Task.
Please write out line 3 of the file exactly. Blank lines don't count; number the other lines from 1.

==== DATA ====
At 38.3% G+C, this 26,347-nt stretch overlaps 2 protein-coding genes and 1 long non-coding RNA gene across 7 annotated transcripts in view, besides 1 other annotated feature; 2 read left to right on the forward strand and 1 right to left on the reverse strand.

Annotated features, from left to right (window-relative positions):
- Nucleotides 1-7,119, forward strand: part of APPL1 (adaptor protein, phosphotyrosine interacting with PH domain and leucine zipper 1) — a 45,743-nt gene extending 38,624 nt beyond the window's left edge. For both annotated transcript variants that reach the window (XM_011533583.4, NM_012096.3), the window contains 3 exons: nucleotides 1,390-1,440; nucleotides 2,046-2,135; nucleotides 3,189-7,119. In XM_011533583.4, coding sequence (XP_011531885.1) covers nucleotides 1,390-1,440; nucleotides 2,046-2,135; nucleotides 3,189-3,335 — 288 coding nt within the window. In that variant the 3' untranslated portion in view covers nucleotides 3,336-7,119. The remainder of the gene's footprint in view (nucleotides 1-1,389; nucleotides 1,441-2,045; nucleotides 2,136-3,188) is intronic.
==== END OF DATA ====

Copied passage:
- Nucleotides 1-7,119, forward strand: part of APPL1 (adaptor protein, phosphotyrosine interacting with PH domain and leucine zipper 1) — a 45,743-nt gene extending 38,624 nt beyond the window's left edge. For both annotated transcript variants that reach the window (XM_011533583.4, NM_012096.3), the window contains 3 exons: nucleotides 1,390-1,440; nucleotides 2,046-2,135; nucleotides 3,189-7,119. In XM_011533583.4, coding sequence (XP_011531885.1) covers nucleotides 1,390-1,440; nucleotides 2,046-2,135; nucleotides 3,189-3,335 — 288 coding nt within the window. In that variant the 3' untranslated portion in view covers nucleotides 3,336-7,119. The remainder of the gene's footprint in view (nucleotides 1-1,389; nucleotides 1,441-2,045; nucleotides 2,136-3,188) is intronic.